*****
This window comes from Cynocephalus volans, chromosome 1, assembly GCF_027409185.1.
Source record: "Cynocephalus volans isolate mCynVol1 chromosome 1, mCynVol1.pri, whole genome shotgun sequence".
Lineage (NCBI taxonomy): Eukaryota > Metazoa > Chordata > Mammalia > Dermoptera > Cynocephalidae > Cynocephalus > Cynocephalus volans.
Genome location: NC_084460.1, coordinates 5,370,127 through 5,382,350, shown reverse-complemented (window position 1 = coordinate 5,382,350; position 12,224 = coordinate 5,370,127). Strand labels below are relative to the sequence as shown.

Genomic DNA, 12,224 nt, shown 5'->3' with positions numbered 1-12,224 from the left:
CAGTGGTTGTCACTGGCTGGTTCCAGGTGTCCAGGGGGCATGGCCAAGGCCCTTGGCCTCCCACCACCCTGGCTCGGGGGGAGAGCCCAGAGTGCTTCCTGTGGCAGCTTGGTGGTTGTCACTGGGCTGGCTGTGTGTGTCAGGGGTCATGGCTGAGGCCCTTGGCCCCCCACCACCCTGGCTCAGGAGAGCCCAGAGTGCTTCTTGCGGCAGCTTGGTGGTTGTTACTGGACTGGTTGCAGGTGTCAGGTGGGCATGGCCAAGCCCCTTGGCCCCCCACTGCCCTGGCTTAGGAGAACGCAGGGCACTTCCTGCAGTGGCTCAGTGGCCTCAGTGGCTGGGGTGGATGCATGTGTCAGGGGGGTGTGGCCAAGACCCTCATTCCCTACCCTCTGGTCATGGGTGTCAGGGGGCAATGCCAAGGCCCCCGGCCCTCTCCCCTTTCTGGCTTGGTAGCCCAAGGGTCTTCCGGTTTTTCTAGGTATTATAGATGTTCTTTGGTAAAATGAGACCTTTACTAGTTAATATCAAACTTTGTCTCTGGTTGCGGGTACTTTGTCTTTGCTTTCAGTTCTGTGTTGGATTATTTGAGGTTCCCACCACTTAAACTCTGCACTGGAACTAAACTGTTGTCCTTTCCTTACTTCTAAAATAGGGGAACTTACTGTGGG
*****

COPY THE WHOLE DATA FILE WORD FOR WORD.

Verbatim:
This window comes from Cynocephalus volans, chromosome 1, assembly GCF_027409185.1.
Source record: "Cynocephalus volans isolate mCynVol1 chromosome 1, mCynVol1.pri, whole genome shotgun sequence".
Lineage (NCBI taxonomy): Eukaryota > Metazoa > Chordata > Mammalia > Dermoptera > Cynocephalidae > Cynocephalus > Cynocephalus volans.
Genome location: NC_084460.1, coordinates 5,370,127 through 5,382,350, shown reverse-complemented (window position 1 = coordinate 5,382,350; position 12,224 = coordinate 5,370,127). Strand labels below are relative to the sequence as shown.

Genomic DNA, 12,224 nt, shown 5'->3' with positions numbered 1-12,224 from the left:
CAGTGGTTGTCACTGGCTGGTTCCAGGTGTCCAGGGGGCATGGCCAAGGCCCTTGGCCTCCCACCACCCTGGCTCGGGGGGAGAGCCCAGAGTGCTTCCTGTGGCAGCTTGGTGGTTGTCACTGGGCTGGCTGTGTGTGTCAGGGGTCATGGCTGAGGCCCTTGGCCCCCCACCACCCTGGCTCAGGAGAGCCCAGAGTGCTTCTTGCGGCAGCTTGGTGGTTGTTACTGGACTGGTTGCAGGTGTCAGGTGGGCATGGCCAAGCCCCTTGGCCCCCCACTGCCCTGGCTTAGGAGAACGCAGGGCACTTCCTGCAGTGGCTCAGTGGCCTCAGTGGCTGGGGTGGATGCATGTGTCAGGGGGGTGTGGCCAAGACCCTCATTCCCTACCCTCTGGTCATGGGTGTCAGGGGGCAATGCCAAGGCCCCCGGCCCTCTCCCCTTTCTGGCTTGGTAGCCCAAGGGTCTTCCGGTTTTTCTAGGTATTATAGATGTTCTTTGGTAAAATGAGACCTTTACTAGTTAATATCAAACTTTGTCTCTGGTTGCGGGTACTTTGTCTTTGCTTTCAGTTCTGTGTTGGATTATTTGAGGTTCCCACCACTTAAACTCTGCACTGGAACTAAACTGTTGTCCTTTCCTTACTTCTAAAATAGGGGAACTTACTGTGGG